19. 19 Step 4: Plan Number of Slides and How You

    Will Arrange their Order The slidecast will need to be about 3 minutes. You should plan to keep each slide to one topic, so think about how many slides you will need. A good approach is to think no more than 30 seconds per slide (so six slides), but you may need more slides than this and to spend less time on each slide. Choose one of the following common patterns for how to arrange the order of your slides. Be careful when choosing a pattern that it fits for the option you chose.
  20. Common Organizing Patterns 20

  21. Sequential This pattern organizes information according to a sequence that

    emphasizes phases or steps. 21
  22. Chronological This pattern organizes information according to a sequence that

    emphasizes time. 22
  23. Parts-to-Whole This pattern organizes information based on the components or

    parts of something and how each part or component works or functions. 23
  24. Comparison/Contrast This pattern organizes information based on differences (contrast) and

    similarities (comparison). 24
  25. Cause/Effect This pattern organizes information based on tracing a cause

    to an effect or tracing an effect back to its cause. 25
  26. Order of Importance This pattern organizes information based by either

    starting with more important information leading to less important or the reverse. 26 More Important Less Important Less Important More Important
  27. General to Specific This pattern organizes information based on either

    starting with more general information leading to specifics or the reverse. 27 General Specific Specific General
  28. How to Format and Write the Technical Documentation 28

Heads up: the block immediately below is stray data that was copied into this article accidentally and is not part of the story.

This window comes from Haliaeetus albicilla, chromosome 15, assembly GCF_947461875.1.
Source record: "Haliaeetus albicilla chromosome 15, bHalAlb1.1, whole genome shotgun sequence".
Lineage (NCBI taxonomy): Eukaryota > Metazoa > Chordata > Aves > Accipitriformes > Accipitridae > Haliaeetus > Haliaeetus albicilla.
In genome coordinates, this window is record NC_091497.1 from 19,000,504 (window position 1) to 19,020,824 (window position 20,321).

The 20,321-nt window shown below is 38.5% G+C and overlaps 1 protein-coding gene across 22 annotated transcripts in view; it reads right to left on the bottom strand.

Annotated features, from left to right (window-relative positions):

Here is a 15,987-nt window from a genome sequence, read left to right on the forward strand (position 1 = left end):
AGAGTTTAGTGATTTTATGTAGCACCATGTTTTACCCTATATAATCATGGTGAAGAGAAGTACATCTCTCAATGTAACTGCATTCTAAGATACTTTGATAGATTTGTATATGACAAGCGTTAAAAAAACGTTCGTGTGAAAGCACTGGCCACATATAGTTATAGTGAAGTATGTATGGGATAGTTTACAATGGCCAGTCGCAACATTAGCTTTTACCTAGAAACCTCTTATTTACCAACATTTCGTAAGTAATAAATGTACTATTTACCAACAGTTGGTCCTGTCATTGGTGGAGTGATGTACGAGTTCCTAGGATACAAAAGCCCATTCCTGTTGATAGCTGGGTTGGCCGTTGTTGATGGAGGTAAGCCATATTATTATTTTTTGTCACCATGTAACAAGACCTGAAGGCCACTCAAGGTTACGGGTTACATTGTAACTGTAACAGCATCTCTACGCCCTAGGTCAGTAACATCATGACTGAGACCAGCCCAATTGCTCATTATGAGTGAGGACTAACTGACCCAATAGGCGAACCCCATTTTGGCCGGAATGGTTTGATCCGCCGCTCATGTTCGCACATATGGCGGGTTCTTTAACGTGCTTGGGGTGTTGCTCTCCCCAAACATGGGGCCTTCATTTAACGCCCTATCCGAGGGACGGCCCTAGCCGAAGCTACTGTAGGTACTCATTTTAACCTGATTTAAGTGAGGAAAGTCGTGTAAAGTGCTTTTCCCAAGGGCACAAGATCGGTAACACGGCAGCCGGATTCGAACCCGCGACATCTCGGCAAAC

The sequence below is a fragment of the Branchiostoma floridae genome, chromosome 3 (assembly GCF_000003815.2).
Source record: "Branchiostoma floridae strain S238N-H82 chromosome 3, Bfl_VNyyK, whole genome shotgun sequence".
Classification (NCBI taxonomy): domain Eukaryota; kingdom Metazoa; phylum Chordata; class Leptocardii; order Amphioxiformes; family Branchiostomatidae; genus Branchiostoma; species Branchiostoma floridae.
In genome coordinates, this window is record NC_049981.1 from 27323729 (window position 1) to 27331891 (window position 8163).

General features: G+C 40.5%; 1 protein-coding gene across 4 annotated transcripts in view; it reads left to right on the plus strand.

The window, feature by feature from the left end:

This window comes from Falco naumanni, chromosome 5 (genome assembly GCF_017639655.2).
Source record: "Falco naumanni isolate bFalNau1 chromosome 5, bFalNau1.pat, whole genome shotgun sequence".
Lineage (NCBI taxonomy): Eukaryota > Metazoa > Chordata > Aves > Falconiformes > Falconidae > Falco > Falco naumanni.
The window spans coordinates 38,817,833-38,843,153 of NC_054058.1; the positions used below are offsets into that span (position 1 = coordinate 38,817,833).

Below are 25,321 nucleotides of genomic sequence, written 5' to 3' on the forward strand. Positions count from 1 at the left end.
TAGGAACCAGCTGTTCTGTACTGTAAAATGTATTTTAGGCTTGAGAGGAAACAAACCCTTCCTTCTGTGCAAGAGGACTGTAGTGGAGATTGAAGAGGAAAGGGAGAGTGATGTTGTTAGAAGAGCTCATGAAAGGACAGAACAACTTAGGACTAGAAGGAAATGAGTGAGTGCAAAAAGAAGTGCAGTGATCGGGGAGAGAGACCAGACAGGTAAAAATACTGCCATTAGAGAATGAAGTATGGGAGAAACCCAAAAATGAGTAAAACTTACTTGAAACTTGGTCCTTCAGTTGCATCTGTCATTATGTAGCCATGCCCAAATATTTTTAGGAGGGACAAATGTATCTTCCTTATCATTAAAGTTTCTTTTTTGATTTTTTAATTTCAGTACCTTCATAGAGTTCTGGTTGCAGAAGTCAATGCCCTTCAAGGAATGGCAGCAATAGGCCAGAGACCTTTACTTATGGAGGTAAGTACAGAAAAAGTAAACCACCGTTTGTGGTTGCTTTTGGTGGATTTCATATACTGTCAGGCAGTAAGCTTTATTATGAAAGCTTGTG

29. Use memo format and one of the rhetorical moves you

    learned in project 1 to compose the introduction to your technical documentation. 29
  30. Use document design • headings, • white space, • visual

    hierarchy, • left justification, • single-spaced text with line of white space between paragraphs. 30
  31. In the body of your memo, explain the following: Term/Name,

    Audience, and Need: • what is the term or name (word or phrase) you chose? • who is the lay audience you identified? (it cannot be students) • what need does this audience have that your slidecast will meet? For Option 1:Extended Technical Definition: state the rhetorical move(s) you will use to extend (develop) the definition beyond a sentence-level. For Option 2: Technical Description: state the rhetorical move(s) you will use to develop specifics and details beyond a sentence-level. Organizing Pattern: state the name of the organizing pattern you will use to arrange the order your slides. 31
  32. Write a standard conclusion End the memo with a clear

    conclusion. A simple conclusion can be: • Offering to answer any questions the audience may have. 32